You have started with the assumption that people in this nation know that they are not free, that their media is entertainment and not meant to inform but act as propaganda, that their political power is largely symbolic and thus irrelevent. People don’t know these things. And when it is pointed out, many of them refuse to believe. Push the point and they are willing to commit violence upon you, because you are threatening their world view, and have nothing of hope or joy to replace it with that doesn’t require pain and suffering (aka revolution).

I make no such assumptions, though I am aware that I’m not free and the media is propaganda and that I am largely powerless.

Despite this I am happy to read your post. Found it through C&L. Thank you!

8 years ago

Like the media has time to even act outraged at Stop and Frisk or the 100 mile deconstutionalized border of the USA or even say our privacy rights that most of their parent Corporations helped (some still do) and assisted in violating our 4th Amendment Rights (and many still do via permission from immunization, thanks Senator Obama) to the FACT of unaccountable governments to an international conspiracy to commit acts of TORTURE, when out of 54 Nations cooperating with the US and the ONLY person behind bars is the man who revealed the crime ring.


So, anyway… when is dancing with the starz on?

8 years ago

Evoking the ‘anonymous guy’ of Tiananmen Square me thinks?

8 years ago

We need more great journalism like this to overturn the path towards Tyranny that we are currently on!! Thanks.

General Wesley Clark explaining the PNAC plan: US will attack 7 countries in 5 years by Wesley Clark ( US 4 Star General ) –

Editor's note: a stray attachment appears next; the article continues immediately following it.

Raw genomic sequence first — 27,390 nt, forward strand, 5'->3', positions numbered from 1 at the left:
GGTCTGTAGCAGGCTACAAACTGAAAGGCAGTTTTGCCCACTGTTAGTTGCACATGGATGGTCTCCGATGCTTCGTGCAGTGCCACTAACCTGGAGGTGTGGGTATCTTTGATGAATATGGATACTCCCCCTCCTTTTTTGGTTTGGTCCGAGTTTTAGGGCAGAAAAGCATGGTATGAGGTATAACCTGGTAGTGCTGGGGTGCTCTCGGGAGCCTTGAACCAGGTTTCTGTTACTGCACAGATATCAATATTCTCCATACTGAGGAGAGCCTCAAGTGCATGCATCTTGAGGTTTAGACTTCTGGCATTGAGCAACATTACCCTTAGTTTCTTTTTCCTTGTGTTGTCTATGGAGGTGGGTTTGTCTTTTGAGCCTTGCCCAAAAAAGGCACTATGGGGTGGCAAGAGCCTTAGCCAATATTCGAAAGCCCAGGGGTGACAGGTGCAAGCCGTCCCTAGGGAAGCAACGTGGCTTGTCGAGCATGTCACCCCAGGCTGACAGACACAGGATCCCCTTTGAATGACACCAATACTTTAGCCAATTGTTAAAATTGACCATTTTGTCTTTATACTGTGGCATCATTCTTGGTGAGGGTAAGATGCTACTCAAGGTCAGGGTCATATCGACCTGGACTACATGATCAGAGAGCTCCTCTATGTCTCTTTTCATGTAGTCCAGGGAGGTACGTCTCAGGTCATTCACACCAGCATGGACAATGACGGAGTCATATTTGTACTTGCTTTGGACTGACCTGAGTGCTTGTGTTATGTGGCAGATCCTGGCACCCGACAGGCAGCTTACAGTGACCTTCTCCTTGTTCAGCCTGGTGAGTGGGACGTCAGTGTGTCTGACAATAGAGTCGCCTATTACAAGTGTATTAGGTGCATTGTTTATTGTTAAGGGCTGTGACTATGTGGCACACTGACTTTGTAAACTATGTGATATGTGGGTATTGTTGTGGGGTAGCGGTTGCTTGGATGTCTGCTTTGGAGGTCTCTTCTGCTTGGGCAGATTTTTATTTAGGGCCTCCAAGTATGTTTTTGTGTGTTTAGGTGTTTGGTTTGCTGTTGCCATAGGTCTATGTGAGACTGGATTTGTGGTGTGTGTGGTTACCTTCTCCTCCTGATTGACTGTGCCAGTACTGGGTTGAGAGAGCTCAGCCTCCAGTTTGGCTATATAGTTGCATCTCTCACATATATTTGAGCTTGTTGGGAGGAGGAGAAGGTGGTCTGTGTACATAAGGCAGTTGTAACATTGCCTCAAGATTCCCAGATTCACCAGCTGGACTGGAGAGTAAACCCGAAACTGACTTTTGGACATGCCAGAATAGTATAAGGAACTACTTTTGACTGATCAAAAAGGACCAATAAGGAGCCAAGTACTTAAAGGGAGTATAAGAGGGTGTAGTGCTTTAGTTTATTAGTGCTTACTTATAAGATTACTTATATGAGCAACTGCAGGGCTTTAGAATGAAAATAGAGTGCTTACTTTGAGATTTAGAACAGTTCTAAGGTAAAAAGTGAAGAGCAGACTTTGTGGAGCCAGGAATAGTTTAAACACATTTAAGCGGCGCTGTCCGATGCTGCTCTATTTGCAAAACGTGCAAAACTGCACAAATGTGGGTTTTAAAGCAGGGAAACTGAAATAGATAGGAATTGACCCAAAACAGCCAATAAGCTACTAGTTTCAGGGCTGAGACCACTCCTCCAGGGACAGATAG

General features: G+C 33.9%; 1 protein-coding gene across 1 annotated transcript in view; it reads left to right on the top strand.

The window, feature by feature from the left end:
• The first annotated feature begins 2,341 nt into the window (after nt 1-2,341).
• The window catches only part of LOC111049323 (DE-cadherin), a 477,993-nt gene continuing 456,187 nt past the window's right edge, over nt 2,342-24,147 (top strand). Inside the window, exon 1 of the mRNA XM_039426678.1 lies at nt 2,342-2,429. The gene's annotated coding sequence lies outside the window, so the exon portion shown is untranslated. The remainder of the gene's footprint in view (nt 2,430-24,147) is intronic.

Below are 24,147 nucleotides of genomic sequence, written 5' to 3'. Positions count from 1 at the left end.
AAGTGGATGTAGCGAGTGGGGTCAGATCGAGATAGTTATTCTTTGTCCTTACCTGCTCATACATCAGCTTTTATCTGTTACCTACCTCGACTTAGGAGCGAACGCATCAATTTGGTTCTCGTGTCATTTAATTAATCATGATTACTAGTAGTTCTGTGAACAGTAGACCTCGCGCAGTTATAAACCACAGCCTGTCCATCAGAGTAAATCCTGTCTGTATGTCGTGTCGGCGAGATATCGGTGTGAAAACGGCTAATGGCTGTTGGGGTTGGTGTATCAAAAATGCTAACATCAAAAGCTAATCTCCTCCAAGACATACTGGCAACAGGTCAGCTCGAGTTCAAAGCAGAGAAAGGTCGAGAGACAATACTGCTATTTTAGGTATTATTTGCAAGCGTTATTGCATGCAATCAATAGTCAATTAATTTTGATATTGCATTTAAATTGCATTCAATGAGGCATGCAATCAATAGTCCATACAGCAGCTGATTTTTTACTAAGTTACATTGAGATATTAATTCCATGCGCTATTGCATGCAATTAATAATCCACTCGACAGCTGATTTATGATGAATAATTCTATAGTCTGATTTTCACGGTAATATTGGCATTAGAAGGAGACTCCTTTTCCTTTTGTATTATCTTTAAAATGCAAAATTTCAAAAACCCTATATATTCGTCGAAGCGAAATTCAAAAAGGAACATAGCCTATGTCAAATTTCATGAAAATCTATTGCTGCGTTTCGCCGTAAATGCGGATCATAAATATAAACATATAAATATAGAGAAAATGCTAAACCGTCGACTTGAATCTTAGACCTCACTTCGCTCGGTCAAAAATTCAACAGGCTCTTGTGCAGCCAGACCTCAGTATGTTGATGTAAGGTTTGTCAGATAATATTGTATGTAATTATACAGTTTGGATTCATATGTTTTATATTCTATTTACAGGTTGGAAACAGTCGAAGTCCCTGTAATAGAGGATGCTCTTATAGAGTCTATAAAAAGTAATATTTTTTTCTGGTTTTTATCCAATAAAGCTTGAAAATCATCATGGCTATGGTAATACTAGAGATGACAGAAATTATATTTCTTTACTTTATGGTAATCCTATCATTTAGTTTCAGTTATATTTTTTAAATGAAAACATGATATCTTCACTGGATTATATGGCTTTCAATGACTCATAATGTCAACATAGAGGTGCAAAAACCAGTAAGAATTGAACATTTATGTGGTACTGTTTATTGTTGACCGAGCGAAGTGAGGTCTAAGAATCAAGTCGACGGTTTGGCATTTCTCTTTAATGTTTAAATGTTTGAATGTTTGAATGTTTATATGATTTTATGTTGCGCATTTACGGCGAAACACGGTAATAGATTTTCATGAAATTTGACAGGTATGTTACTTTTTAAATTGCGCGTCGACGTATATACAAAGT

In 2000 there were 7 countries without a Rothschild owned or controlled central Bank. (Afghanistan, Iraq, Sudan, Libya, Cuba, North Korea, Iran). Now in 2012 there are only 3 left. (Cuba, N. Korea, Iran)

Rebellion and Expression: Power to the People. –

Keep after it. Great job!

boxers horses
boxers horses
8 years ago

boxers to baker: “well-planted jab.”

horses to whowhatwhy: “keep rustling up these observations and don’t rein ’em in.”

roger morris
roger morris
8 years ago

Media double standards. Holding my breath expecting NYT :CBS etal investigation of mail revealed by

dated December 24, 2012 sent by Britam Defence’s Business Development Director David Goulding to Dynamic Director of the firm Phillip Doughty, who is a former SAS officer:


We’ve got a new offer. It’s about Syria again. Qataris propose an
attractive deal and swear that the idea is approved by Washington.
We’ll have to deliver a CW to Homs, a Soviet origin g-shell from Libya similar to those that Assad should have.
They want us to deploy our Ukrainian personnel that should speak Russian and make a video record.
Frankly, I don’t think it’s a good idea but the sums proposed are enormous. Your opinion?

Kind regards

CW.Chemical Weapon.Outsourced terror

8 years ago

Well put, Mr. Baker. Er, wait…I AM Mr. Baker. (I think my point is that we’d love to hear from readers–especially the 99 percent of you who love our stuff but never say anything. Remember, while we dig it when you use your own name, you don’t have to. Use a moniker–just don’t claim to be me!

8 years ago
Reply to  Russ

Good work Russ.

Found you here through C&L.

Good team!